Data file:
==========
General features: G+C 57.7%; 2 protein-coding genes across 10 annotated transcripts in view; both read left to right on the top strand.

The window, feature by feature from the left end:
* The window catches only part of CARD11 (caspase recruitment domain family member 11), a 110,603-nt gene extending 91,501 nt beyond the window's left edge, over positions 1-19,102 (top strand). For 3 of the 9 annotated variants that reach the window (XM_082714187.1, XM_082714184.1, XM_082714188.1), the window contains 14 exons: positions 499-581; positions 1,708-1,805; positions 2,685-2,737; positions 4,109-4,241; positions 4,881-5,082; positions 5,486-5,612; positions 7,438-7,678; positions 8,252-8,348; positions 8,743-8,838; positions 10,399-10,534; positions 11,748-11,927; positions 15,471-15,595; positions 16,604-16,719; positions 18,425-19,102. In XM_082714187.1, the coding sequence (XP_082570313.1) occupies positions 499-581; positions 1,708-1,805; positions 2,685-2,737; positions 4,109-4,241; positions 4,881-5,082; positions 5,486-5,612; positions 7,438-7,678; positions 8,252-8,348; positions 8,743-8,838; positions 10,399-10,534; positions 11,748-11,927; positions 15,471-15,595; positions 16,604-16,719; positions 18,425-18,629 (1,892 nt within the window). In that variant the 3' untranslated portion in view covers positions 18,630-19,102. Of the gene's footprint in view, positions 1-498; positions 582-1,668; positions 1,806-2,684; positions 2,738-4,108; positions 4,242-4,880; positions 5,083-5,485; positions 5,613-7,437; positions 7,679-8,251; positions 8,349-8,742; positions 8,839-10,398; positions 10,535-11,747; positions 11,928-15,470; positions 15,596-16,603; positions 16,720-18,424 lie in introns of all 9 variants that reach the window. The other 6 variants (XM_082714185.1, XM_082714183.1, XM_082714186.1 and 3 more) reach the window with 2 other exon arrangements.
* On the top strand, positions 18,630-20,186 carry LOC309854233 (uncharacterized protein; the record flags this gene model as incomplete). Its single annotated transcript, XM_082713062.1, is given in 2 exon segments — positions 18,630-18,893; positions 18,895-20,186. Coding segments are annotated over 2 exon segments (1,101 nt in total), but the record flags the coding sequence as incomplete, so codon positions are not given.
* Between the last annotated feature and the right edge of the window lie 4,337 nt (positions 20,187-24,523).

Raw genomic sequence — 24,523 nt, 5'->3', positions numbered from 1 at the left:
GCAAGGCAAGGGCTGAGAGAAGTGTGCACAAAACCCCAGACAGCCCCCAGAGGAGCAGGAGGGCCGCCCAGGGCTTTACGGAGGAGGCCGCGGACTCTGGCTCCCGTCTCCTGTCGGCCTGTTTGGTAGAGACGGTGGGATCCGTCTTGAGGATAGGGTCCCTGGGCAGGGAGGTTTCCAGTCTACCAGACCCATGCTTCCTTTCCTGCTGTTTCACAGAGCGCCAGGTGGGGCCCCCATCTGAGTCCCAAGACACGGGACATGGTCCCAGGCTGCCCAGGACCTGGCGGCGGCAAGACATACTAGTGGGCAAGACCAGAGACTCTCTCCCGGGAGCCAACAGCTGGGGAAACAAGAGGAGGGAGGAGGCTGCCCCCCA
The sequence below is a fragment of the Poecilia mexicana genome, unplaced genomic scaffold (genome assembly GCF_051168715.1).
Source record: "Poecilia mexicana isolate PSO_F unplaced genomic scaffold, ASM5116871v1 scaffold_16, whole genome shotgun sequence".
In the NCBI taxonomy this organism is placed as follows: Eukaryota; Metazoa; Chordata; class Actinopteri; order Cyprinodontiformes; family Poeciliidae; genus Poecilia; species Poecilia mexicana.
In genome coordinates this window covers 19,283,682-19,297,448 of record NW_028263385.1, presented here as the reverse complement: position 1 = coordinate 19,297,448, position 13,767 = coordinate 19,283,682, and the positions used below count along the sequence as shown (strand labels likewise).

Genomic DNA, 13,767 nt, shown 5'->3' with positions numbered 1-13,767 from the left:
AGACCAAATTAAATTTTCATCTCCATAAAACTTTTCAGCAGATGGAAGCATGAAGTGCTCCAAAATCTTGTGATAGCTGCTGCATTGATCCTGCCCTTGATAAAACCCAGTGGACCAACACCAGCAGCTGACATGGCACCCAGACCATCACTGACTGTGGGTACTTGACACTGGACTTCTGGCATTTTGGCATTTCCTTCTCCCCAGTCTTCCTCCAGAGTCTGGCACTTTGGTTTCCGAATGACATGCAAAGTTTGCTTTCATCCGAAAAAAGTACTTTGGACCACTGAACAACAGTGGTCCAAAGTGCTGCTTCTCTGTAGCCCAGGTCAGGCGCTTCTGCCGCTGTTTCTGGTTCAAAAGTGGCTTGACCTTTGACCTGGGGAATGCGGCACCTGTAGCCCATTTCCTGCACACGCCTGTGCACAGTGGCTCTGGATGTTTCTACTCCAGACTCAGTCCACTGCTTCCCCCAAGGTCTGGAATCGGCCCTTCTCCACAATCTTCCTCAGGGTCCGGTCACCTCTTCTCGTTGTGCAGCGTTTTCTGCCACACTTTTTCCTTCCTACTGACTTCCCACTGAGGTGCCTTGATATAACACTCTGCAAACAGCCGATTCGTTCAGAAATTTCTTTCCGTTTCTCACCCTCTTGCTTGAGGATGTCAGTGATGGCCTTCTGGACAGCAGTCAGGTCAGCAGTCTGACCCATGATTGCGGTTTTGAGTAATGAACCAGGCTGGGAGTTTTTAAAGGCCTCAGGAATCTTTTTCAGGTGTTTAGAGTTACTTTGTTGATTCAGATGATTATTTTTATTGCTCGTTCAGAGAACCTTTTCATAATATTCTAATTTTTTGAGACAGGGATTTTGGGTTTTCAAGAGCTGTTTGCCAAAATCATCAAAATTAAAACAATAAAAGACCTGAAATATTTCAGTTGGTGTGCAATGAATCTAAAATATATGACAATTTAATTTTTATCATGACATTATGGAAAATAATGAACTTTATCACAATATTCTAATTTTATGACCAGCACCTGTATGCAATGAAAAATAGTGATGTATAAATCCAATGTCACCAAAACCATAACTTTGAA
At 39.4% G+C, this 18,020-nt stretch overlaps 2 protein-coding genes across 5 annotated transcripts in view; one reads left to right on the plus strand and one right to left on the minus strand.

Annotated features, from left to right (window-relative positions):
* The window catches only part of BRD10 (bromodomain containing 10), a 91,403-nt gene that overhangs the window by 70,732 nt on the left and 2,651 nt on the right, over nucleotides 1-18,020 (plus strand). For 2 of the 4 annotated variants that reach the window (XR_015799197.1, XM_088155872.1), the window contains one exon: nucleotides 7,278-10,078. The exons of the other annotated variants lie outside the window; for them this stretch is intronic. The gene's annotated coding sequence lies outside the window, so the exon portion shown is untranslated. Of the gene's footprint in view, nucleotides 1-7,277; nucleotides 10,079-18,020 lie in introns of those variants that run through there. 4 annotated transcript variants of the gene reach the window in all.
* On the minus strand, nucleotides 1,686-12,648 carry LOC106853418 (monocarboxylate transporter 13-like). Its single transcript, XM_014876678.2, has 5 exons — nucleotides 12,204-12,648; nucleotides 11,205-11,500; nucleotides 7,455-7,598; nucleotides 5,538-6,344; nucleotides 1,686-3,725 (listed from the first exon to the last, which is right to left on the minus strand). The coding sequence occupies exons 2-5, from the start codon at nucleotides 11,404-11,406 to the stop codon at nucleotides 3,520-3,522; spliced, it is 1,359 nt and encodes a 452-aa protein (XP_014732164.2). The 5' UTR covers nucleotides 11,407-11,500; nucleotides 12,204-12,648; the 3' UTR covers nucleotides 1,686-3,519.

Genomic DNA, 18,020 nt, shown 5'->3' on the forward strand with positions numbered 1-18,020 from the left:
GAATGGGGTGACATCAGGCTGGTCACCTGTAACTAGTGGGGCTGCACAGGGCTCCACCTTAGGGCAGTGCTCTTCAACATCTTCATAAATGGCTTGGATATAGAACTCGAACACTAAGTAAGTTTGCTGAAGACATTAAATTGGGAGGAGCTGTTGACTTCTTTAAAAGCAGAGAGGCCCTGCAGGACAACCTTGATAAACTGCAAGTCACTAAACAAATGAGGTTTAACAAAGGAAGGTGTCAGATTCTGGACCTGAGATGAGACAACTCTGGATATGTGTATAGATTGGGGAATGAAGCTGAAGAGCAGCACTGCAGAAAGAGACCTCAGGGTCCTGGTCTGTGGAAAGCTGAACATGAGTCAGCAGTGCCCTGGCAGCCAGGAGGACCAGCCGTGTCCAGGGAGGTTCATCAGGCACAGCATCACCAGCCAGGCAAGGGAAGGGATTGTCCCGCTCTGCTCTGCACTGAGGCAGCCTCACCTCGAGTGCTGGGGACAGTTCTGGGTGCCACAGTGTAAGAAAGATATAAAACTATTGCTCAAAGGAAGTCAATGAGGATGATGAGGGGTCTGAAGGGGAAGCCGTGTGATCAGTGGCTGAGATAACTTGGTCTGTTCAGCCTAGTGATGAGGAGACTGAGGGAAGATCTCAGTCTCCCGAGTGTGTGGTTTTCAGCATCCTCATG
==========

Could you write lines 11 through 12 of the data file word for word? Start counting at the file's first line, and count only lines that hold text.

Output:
In genome coordinates this window covers 19,283,682-19,297,448 of record NW_028263385.1, presented here as the reverse complement: position 1 = coordinate 19,297,448, position 13,767 = coordinate 19,283,682, and the positions used below count along the sequence as shown (strand labels likewise).

Genomic DNA, 13,767 nt, shown 5'->3' with positions numbered 1-13,767 from the left: